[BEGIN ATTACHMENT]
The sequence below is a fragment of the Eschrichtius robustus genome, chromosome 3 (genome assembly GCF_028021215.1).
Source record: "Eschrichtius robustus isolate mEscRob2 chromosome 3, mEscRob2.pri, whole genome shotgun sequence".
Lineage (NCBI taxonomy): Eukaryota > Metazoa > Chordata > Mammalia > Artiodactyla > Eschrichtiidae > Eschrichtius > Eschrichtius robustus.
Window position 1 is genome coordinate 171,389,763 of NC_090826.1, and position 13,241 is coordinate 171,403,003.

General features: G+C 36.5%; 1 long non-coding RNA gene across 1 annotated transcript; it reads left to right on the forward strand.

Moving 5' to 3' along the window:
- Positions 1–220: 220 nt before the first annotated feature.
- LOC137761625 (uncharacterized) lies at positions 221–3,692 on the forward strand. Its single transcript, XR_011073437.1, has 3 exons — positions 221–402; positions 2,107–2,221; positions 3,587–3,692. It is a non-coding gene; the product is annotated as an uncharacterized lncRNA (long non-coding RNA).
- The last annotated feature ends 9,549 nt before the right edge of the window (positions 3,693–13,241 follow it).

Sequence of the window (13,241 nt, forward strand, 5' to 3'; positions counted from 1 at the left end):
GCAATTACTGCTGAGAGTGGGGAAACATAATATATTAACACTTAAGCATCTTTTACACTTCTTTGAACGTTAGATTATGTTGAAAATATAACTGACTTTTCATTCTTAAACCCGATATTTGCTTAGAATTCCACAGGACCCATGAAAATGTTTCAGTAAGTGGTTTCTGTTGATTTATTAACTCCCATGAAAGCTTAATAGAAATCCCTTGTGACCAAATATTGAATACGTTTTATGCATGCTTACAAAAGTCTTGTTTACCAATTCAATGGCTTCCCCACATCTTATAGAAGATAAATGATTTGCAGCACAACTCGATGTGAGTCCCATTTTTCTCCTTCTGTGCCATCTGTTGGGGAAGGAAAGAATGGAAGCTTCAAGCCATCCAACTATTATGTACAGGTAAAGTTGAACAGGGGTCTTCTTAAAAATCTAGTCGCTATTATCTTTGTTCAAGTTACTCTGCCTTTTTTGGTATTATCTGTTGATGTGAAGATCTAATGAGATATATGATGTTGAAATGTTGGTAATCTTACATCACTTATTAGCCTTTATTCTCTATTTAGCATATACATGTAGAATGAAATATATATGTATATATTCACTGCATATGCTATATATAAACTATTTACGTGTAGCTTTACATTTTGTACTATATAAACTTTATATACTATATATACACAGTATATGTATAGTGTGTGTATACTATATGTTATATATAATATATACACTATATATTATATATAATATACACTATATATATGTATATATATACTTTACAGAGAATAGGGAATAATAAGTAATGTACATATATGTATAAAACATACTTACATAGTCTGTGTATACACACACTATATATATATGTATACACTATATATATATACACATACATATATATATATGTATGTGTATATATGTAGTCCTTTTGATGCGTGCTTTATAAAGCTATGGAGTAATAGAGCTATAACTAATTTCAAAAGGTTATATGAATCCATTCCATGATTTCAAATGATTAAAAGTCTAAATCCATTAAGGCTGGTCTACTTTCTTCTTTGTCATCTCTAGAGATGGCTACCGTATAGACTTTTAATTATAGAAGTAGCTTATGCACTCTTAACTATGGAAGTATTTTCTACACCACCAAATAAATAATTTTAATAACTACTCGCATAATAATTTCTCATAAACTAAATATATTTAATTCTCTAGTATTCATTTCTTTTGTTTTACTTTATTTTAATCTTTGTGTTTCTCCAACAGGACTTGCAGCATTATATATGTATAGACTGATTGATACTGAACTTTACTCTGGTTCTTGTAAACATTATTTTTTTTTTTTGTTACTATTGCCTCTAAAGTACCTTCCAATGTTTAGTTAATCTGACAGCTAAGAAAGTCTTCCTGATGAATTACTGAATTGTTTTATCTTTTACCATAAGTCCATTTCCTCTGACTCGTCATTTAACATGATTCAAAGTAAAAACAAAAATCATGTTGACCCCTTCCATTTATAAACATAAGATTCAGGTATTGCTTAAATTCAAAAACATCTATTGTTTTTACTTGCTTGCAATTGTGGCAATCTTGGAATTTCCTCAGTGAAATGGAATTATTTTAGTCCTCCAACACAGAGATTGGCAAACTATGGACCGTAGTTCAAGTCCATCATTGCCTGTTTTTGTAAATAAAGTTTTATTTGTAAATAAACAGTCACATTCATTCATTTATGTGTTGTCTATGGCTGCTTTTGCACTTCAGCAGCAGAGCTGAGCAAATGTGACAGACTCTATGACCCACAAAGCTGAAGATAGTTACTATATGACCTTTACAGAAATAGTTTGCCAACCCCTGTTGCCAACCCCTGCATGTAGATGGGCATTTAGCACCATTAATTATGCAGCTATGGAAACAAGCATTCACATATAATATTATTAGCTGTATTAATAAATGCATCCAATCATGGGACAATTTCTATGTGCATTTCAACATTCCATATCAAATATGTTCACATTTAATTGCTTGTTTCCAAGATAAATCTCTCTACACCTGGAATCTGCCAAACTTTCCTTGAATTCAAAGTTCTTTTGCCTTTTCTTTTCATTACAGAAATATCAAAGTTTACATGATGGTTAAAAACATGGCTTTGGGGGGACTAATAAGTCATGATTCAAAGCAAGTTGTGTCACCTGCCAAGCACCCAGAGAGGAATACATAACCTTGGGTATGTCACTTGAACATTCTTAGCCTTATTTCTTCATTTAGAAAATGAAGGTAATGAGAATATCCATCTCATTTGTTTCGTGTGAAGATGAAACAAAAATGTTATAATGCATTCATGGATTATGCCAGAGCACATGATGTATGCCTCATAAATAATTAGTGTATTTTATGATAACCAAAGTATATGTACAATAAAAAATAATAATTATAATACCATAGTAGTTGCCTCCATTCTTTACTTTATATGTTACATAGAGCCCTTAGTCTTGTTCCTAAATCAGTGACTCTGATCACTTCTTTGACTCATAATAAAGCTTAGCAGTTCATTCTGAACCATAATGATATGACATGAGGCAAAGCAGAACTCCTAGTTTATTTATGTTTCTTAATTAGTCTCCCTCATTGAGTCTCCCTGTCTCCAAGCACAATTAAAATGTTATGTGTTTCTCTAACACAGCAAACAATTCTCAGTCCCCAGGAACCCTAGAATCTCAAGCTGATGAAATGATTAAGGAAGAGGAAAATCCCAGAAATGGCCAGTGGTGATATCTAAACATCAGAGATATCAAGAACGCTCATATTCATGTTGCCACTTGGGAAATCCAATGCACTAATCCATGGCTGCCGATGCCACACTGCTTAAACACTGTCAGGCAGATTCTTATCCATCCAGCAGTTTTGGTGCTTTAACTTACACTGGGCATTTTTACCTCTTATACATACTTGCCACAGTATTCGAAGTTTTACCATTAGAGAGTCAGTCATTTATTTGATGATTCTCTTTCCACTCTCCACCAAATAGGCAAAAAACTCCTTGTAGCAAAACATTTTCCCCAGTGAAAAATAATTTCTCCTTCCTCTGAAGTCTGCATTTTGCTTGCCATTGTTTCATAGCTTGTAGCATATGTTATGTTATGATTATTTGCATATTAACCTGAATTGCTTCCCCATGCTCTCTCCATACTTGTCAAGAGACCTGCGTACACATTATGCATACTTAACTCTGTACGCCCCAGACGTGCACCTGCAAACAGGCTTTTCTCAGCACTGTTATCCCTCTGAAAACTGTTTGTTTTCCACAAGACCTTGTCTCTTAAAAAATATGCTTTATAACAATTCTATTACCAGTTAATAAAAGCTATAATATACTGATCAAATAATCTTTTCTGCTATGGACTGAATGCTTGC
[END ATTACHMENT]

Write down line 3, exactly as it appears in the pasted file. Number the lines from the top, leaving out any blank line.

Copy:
Lineage (NCBI taxonomy): Eukaryota > Metazoa > Chordata > Mammalia > Artiodactyla > Eschrichtiidae > Eschrichtius > Eschrichtius robustus.